Bare concrete walls, small round tables, simple wooden chairs: the teahouse owners have clearly not wasted any funds on fancy décor. As we walk in, however, Christine Manfield's eyes light up. "This is the sort of place I would stop at if I were wandering around town by myself," says the well-known Australian chef. "No farangs, just an authentic local place."
We are here to taste-test a range of local snacks. Some, such as peanut cookies and sticky rice, are familiar. Others we have to identify the old-fashioned way: sticking them in our mouths and having a chew. There is a tasty egg custard with coconut, and sun-dried breadfruit with an almost molasses-like texture. Even the coffee, served in tall glasses over ice, tastes different.
"It's chicory," explains Christine, taking a sip. "The Thais in my kitchen used to bring in big bottles of the stuff to work."
This little teahouse – tucked into a row of Chinese shophouses in the old town of Takuapa, a low-key town in southern Thailand – is just one of the foodie experiences included in a gourmet long weekend at The Sarojin resort in Khao Lak, southern Thailand.
Think of it as a food tour in a lower gear. "We are giving a little insight into local culture," Manfield says. "The experiences are authentic and real, but the pace is more relaxing." Translation: plenty of time for massages and lying by the pool at The Sarojin.
Together with her culinary co-pilot, The Sarojin's executive chef, Chef Gogh, Manfield guides us through a string of experiences, including a visit to Takuapa's food market. Amid piles of fresh fruit and veg and tables of seafood, headscarf-draped locals ladle out portions of freshly-made curry from huge cooking pots. "This place hasn't been trampled by tourism," says Manfield. "In Phuket, you have to dig really deep to find the local culture, but here it's thriving."
The coconuts and coriander, chillies and snake beans are all familiar, but Manfield and Gogh point out little details we might otherwise have missed: a bizarre lobster-like creature with a shell like a turtle; rippling green ribbons known as stinky beans. It is not the beans that stink, Gogh assures us: the stink comes from you, after you have eaten them.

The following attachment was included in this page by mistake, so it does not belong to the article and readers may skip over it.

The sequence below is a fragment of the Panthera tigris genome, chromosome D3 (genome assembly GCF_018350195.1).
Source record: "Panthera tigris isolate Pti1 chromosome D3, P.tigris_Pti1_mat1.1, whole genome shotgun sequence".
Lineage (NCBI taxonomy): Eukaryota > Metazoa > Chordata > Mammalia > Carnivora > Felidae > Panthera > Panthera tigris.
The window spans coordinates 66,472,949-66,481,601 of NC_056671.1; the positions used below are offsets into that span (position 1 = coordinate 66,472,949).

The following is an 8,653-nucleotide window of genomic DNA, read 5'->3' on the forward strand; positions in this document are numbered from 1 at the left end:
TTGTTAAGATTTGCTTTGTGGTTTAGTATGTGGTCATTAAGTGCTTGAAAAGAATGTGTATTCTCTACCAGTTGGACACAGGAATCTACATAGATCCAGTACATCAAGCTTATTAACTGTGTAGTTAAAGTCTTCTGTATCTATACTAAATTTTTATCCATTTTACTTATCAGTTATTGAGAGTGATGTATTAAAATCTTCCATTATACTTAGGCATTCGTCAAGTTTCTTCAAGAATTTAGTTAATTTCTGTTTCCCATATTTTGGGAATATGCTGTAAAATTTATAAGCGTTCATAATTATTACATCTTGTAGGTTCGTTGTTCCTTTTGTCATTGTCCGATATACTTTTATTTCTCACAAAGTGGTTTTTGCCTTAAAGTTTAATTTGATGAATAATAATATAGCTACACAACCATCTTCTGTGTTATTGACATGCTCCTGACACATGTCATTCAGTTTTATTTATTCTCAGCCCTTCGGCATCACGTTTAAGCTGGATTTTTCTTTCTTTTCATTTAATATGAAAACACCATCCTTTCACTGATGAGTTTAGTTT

Surprisingly un-stinky are the huge slabs of gabi, or shrimp paste. The shrimp paste we know from home has a pungent smell; this is pleasantly aromatic. That is the difference between the fresh stuff and processed produce, Manfield explains. She also shows us palm sugar that is soft and golden, again unlike the processed product we get at home. Back at the resort, it is passed around in a bowl, and we eagerly spoon up mouthfuls of the sweet treat.
Gogh points out seasonal local specialities, including delicate tendrils of seaweed and tiny mushrooms that look more like funghi, which only appear during the monsoon season. Manfield scoops up bags of each; she will use them in the two grand dinners she cooks for us.
After the market, we head off to a local eatery to try kanom jeen, soft thin noodles made from fermented rice. The meal, traditionally eaten in the first half of the day, is topped with curry and a range of condiments including beans, shredded cabbage, pineapple, pickled mustard greens, cucumber and sprouts.
Gogh leads us over to the simmering curry pots and carefully points out which ones are hotter, which ones are milder. The peanut curry and the mild crab curry prove to be popular choices; one of our number accidentally opts for the hot crab curry, and is left gasping for breath.
Our most memorable meals, however, are those prepared by Manfield herself. At restaurants including Universal and Paramount, she built a reputation for flavour-packed, Asian-influenced cuisine. During two multi-course feasts, her signature style is on display in dishes such as roast barramundi with spiced beetroot and coconut tamarind sambal, and a salad of sichuan spiced duck, scallop and asparagus. Manfield is also known as a dessert diva, and her Tropicana – passionfruit curd and mango sorbet with lychees and meringue clouds – is a highlight.
This is the first time The Sarojin has hosted a gourmet weekend, but the resort's general manager, Roland Svensson, says that more are planned. "Food is at the centre of what we do," says Svensson. Aside from the resort's beachfront pan-Asian eatery and the more international Ficus restaurant, where a la carte breakfast is served until 6pm, The Sarojin already offers events such as themed wine dinners hosted by winemakers.
The resort's location in tranquil Khao Lak, around an hour away from Phuket, leaves it well-positioned to offer insights into traditional Thai food and lifestyle. "Khao Lak is not a place where you have vendors pacing the beach and tourist bars and shops lining the streets," Svensson says. "It has kept that laid back country lifestyle."
The culinary program also has a deliberately laid back pace, with plenty of free time between activities. Some participants take the opportunity to bike through the nearby national parks; most, however, devote some serious energy to chilling out, in the spa or on the beach.
Only one activity threatens to disturb the relaxed pace: a master class in street food led by Manfield. However, it turns out we aren't to expected to do any hard work: instead, we watch Manfield whip up a feast of crab fried rice, black pepper crab and hot and sour mushrooms. After the demonstration, heaped platters of the three dishes are placed in front of us. Most of us are still full from our last meal, but that doesn't stop us tucking in – it's just too good to pass up.
Rates start at $515 per couple, per night in a Garden Residence, including all-day a la carte breakfast; see sarojin.com.
Jetstar flies direct to Phuket three times a week from Sydney and Melbourne; see jetstar.com.
The writer was a guest of Jetstar and The Sarojin.